Objective: To compare and evaluate the efficacy, hemodynamic changes, and postoperative complications of 4% articaine using buccal infiltration and 2% lidocaine using inferior alveolar nerve block in mandibular primary molars of children aged 6 to 8 years.
Schlagwörter: articaine, buccal infiltration, inferior alveolar nerve block, lidocaine, pain
Method and materials: 100 participants were randomly distributed to receive either 4% articaine using infiltration anesthesia or 2% lidocaine using inferior alveolar nerve block on each side of the mandibular arch, in two different appointments, after a 1-week interval. The pain perception was evaluated using visual analog scale (VAS) and Wong-Baker Faces pain rating scale (WBFPRS). In both the appointments, the efficacy and onset of anesthesia were evaluated using an electric pulp tester. Hemodynamic parameters, which included pulse rate and oxygen saturation levels, were evaluated using a pulse oximeter. Postoperative complications were evaluated at 24-hour follow-up.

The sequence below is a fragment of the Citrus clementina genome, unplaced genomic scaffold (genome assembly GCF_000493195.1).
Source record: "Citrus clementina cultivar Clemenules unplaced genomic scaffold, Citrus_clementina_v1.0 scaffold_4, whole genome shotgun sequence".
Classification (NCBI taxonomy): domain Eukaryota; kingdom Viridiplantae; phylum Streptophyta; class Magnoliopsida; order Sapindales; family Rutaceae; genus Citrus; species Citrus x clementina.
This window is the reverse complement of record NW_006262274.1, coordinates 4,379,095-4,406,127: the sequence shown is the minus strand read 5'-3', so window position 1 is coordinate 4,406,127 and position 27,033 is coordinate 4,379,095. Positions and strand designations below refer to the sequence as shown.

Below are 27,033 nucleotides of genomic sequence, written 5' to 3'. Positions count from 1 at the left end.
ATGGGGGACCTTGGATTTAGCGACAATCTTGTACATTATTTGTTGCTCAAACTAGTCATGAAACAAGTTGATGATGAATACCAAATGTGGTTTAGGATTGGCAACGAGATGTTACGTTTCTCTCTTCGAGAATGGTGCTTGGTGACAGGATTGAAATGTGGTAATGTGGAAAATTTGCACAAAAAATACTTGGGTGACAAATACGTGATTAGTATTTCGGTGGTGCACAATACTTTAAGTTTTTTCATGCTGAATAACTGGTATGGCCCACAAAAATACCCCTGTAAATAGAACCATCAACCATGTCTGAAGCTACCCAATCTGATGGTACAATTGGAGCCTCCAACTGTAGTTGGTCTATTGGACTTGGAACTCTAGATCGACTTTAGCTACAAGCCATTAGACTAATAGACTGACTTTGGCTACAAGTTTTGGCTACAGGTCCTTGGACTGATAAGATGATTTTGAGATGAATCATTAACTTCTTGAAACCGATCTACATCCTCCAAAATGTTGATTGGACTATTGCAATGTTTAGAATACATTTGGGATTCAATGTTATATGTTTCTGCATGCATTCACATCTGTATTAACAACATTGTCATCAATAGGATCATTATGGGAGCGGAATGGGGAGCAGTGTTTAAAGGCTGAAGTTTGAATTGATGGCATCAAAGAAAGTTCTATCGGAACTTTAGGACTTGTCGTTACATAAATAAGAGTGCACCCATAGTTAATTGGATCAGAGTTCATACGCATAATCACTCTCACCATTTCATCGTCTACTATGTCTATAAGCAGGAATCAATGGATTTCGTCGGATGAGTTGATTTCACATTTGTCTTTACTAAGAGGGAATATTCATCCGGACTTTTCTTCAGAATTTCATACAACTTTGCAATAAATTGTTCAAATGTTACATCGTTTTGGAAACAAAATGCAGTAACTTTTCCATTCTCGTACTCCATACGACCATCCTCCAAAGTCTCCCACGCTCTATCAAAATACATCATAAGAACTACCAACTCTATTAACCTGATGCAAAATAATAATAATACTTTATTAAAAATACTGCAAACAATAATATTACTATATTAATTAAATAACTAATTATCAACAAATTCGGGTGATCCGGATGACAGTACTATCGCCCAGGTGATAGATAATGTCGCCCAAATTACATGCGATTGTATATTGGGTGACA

Results: Pain score recorded with block was more painful compared to infiltration (P < .05). Anesthetic success was observed with both the local anesthetic agents, with no significant differences (P > .05). Shorter onset of action was observed with articaine (P < .05). Statistically significant differences between groups were noted with regard to heart rate (P < .05). Oxygen saturation levels did not show significant differences (P > .05). When postoperative complications were evaluated with either 4% articaine or 2% lidocaine, very few adverse effects were recorded (P > .05).
Conclusion: Buccal infiltration using 4% articaine has the potential to replace 2% lidocaine using inferior alveolar nerve block in children.(Quintessence Int 2021;52:780–786; doi: 10.3290/j.qi.b1492247)